Assistant Superintendent of Student Services Carol Rountree said the group of roughly 30 citizens will hear the history of rightsizing in the county and the needs going forward of the school system.
“When they finish (Tuesday night), they should have agreed to some criteria to look for any mergers or reductions of buildings,” Rountree said.
The school system has lost roughly 2,500 students over the last decade as families moved from urban to rural areas. At the same time, millions of dollars have been invested in renovating schools and the construction of new buildings, leaving some schools under utilized.
School officials and community members first met in 2008 to establish criteria to rightsize schools and properly use the facilities. Board attorney Pete Fletcher said at that time, the group members decided they’d like to see smaller enrollments and “community schools.”
Since then, the state department of education has given waivers to increase class sizes as a budget crisis has underfunded school districts. With larger capacities, now some schools are underenrolled.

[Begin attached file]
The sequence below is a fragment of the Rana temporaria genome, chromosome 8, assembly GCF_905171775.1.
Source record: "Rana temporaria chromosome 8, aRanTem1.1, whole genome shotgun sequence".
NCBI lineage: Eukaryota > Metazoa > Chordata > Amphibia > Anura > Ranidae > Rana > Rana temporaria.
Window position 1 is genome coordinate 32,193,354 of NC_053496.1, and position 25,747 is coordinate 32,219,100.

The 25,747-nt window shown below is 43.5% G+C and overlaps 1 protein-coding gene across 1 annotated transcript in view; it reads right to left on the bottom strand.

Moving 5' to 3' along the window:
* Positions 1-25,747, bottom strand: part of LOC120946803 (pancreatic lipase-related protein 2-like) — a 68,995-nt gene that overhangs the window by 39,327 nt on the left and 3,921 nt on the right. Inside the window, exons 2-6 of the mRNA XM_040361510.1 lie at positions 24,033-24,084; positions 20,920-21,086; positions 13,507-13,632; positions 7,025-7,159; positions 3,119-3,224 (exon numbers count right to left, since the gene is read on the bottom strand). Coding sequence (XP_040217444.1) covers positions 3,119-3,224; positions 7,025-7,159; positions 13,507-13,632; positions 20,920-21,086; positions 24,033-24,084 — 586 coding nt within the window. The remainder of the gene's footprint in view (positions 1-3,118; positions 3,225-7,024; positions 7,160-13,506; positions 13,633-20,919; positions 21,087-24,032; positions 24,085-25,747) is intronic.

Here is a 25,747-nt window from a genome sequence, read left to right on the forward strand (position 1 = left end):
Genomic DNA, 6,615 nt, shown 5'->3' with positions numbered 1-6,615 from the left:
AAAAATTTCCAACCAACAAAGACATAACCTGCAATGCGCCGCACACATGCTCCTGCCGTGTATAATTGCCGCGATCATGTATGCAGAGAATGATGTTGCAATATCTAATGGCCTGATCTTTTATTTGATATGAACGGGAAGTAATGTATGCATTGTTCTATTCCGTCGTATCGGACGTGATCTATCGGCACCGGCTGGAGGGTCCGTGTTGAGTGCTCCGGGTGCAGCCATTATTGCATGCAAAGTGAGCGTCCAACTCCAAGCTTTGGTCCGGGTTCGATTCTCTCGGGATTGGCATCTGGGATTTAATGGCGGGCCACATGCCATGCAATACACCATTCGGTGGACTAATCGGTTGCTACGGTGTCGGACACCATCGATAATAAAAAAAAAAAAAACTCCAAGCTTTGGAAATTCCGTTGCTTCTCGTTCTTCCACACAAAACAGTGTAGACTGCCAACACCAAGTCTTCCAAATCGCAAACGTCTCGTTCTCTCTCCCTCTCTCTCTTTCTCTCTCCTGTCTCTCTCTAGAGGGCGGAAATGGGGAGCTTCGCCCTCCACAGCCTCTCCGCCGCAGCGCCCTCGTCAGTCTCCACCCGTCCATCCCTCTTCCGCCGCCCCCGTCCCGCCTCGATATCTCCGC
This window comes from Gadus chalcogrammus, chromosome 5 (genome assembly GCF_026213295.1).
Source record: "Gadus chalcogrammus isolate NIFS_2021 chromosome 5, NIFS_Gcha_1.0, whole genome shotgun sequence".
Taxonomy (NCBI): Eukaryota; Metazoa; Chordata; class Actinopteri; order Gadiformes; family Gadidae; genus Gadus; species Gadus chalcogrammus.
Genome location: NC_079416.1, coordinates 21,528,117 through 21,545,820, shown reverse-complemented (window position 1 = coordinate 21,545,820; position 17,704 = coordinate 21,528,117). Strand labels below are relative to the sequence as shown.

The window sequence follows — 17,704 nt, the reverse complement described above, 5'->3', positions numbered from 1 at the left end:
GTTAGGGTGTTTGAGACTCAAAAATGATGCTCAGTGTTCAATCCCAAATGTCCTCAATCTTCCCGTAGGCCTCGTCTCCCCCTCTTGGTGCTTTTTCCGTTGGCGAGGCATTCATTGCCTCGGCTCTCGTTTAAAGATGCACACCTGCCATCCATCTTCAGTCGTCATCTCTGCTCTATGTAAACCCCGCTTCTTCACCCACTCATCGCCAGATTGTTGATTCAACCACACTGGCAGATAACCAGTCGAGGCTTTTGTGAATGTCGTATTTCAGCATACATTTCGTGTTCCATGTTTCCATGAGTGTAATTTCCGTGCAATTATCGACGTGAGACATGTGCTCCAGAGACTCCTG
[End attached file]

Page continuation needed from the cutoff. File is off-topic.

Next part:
In September, the Richmond County Board of Education authorized an education consultant to begin gathering data on enrollment projections and building usage to launch the process again.
Superintendent Frank Roberson also included the plan to rightsize some schools as a cost-saving measure in the 2014-15 projected budget.
Fletcher said the focus group, made up of school officials, school volunteers and community members, will set criteria on how to handle long-term and short-term changes. Tuesday’s meeting may not have time set aside for public input but additional community meetings will be held in the future for feedback.
According to a timeline given to the board in September, a rightsizing plan will be presented to the public at community meetings in January after staff reviews scenarios and recommendations from its consultant.